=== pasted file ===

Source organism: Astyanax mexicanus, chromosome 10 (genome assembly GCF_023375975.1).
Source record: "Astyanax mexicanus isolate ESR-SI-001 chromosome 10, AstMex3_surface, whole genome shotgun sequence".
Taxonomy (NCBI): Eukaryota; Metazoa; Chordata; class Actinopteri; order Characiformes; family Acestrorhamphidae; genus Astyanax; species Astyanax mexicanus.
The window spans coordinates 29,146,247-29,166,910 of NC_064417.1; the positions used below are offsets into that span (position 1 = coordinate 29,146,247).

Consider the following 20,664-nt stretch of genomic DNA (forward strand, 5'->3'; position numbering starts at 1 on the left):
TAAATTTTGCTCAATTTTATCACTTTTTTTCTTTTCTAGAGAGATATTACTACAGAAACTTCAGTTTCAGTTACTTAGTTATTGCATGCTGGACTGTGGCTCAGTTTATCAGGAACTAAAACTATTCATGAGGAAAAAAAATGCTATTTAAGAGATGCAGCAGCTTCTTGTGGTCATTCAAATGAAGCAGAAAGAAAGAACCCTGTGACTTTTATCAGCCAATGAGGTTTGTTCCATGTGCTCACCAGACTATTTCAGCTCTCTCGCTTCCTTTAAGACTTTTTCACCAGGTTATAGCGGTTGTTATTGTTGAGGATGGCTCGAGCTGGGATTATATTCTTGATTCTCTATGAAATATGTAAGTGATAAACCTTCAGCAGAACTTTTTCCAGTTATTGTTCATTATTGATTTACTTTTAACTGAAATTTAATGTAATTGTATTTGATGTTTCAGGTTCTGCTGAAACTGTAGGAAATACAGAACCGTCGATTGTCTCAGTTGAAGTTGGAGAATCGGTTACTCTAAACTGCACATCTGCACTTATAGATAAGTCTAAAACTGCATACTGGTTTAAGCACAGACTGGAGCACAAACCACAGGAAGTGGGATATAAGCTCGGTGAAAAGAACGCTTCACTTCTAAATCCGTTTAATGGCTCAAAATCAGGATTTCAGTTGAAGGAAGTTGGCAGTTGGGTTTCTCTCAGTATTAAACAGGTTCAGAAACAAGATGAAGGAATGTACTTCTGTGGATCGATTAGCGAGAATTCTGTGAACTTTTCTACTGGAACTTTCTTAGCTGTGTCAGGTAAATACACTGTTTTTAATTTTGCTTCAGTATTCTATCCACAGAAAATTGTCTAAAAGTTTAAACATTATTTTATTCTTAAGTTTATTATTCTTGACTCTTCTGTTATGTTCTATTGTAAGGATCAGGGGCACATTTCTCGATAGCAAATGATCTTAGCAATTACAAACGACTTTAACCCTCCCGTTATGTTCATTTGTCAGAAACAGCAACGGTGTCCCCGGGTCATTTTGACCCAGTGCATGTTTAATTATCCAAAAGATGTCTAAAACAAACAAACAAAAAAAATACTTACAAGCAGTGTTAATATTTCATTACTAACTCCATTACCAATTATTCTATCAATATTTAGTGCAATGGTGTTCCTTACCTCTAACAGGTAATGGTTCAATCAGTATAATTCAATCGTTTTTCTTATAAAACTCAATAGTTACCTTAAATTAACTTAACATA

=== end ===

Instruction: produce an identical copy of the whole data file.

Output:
Source organism: Astyanax mexicanus, chromosome 10 (genome assembly GCF_023375975.1).
Source record: "Astyanax mexicanus isolate ESR-SI-001 chromosome 10, AstMex3_surface, whole genome shotgun sequence".
Taxonomy (NCBI): Eukaryota; Metazoa; Chordata; class Actinopteri; order Characiformes; family Acestrorhamphidae; genus Astyanax; species Astyanax mexicanus.
The window spans coordinates 29,146,247-29,166,910 of NC_064417.1; the positions used below are offsets into that span (position 1 = coordinate 29,146,247).

Consider the following 20,664-nt stretch of genomic DNA (forward strand, 5'->3'; position numbering starts at 1 on the left):
TAAATTTTGCTCAATTTTATCACTTTTTTTCTTTTCTAGAGAGATATTACTACAGAAACTTCAGTTTCAGTTACTTAGTTATTGCATGCTGGACTGTGGCTCAGTTTATCAGGAACTAAAACTATTCATGAGGAAAAAAAATGCTATTTAAGAGATGCAGCAGCTTCTTGTGGTCATTCAAATGAAGCAGAAAGAAAGAACCCTGTGACTTTTATCAGCCAATGAGGTTTGTTCCATGTGCTCACCAGACTATTTCAGCTCTCTCGCTTCCTTTAAGACTTTTTCACCAGGTTATAGCGGTTGTTATTGTTGAGGATGGCTCGAGCTGGGATTATATTCTTGATTCTCTATGAAATATGTAAGTGATAAACCTTCAGCAGAACTTTTTCCAGTTATTGTTCATTATTGATTTACTTTTAACTGAAATTTAATGTAATTGTATTTGATGTTTCAGGTTCTGCTGAAACTGTAGGAAATACAGAACCGTCGATTGTCTCAGTTGAAGTTGGAGAATCGGTTACTCTAAACTGCACATCTGCACTTATAGATAAGTCTAAAACTGCATACTGGTTTAAGCACAGACTGGAGCACAAACCACAGGAAGTGGGATATAAGCTCGGTGAAAAGAACGCTTCACTTCTAAATCCGTTTAATGGCTCAAAATCAGGATTTCAGTTGAAGGAAGTTGGCAGTTGGGTTTCTCTCAGTATTAAACAGGTTCAGAAACAAGATGAAGGAATGTACTTCTGTGGATCGATTAGCGAGAATTCTGTGAACTTTTCTACTGGAACTTTCTTAGCTGTGTCAGGTAAATACACTGTTTTTAATTTTGCTTCAGTATTCTATCCACAGAAAATTGTCTAAAAGTTTAAACATTATTTTATTCTTAAGTTTATTATTCTTGACTCTTCTGTTATGTTCTATTGTAAGGATCAGGGGCACATTTCTCGATAGCAAATGATCTTAGCAATTACAAACGACTTTAACCCTCCCGTTATGTTCATTTGTCAGAAACAGCAACGGTGTCCCCGGGTCATTTTGACCCAGTGCATGTTTAATTATCCAAAAGATGTCTAAAACAAACAAACAAAAAAAATACTTACAAGCAGTGTTAATATTTCATTACTAACTCCATTACCAATTATTCTATCAATATTTAGTGCAATGGTGTTCCTTACCTCTAACAGGTAATGGTTCAATCAGTATAATTCAATCGTTTTTCTTATAAAACTCAATAGTTACCTTAAATTAACTTAACATA